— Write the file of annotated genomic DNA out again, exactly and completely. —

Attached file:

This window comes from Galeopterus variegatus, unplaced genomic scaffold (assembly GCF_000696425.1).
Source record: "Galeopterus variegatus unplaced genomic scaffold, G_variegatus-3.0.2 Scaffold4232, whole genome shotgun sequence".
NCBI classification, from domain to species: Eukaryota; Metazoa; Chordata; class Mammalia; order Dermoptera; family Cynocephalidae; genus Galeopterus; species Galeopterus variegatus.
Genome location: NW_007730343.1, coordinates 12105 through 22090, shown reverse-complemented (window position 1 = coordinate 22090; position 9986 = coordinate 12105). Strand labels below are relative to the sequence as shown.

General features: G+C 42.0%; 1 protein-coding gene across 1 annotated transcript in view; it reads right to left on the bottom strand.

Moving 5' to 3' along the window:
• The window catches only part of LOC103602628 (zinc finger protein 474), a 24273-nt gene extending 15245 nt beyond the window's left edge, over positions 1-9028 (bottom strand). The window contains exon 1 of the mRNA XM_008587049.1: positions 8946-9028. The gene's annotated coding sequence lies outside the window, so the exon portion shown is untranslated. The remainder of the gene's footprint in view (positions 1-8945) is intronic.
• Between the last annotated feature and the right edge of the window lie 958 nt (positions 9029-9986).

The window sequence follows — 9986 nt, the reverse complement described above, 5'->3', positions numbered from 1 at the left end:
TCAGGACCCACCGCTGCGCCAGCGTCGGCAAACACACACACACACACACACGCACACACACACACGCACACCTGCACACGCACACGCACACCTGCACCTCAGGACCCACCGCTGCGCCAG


This window comes from Galeopterus variegatus, unplaced genomic scaffold (assembly GCF_000696425.1).
Source record: "Galeopterus variegatus unplaced genomic scaffold, G_variegatus-3.0.2 Scaffold4232, whole genome shotgun sequence".
NCBI classification, from domain to species: Eukaryota; Metazoa; Chordata; class Mammalia; order Dermoptera; family Cynocephalidae; genus Galeopterus; species Galeopterus variegatus.
Genome location: NW_007730343.1, coordinates 12105 through 22090, shown reverse-complemented (window position 1 = coordinate 22090; position 9986 = coordinate 12105). Strand labels below are relative to the sequence as shown.

General features: G+C 42.0%; 1 protein-coding gene across 1 annotated transcript in view; it reads right to left on the bottom strand.

Moving 5' to 3' along the window:
• The window catches only part of LOC103602628 (zinc finger protein 474), a 24273-nt gene extending 15245 nt beyond the window's left edge, over positions 1-9028 (bottom strand). The window contains exon 1 of the mRNA XM_008587049.1: positions 8946-9028. The gene's annotated coding sequence lies outside the window, so the exon portion shown is untranslated. The remainder of the gene's footprint in view (positions 1-8945) is intronic.
• Between the last annotated feature and the right edge of the window lie 958 nt (positions 9029-9986).

The window sequence follows — 9986 nt, the reverse complement described above, 5'->3', positions numbered from 1 at the left end:
TCAGGACCCACCGCTGCGCCAGCGTCGGCAAACACACACACACACACACACGCACACACACACACGCACACCTGCACACGCACACGCACACCTGCACCTCAGGACCCACCGCTGCGCCAG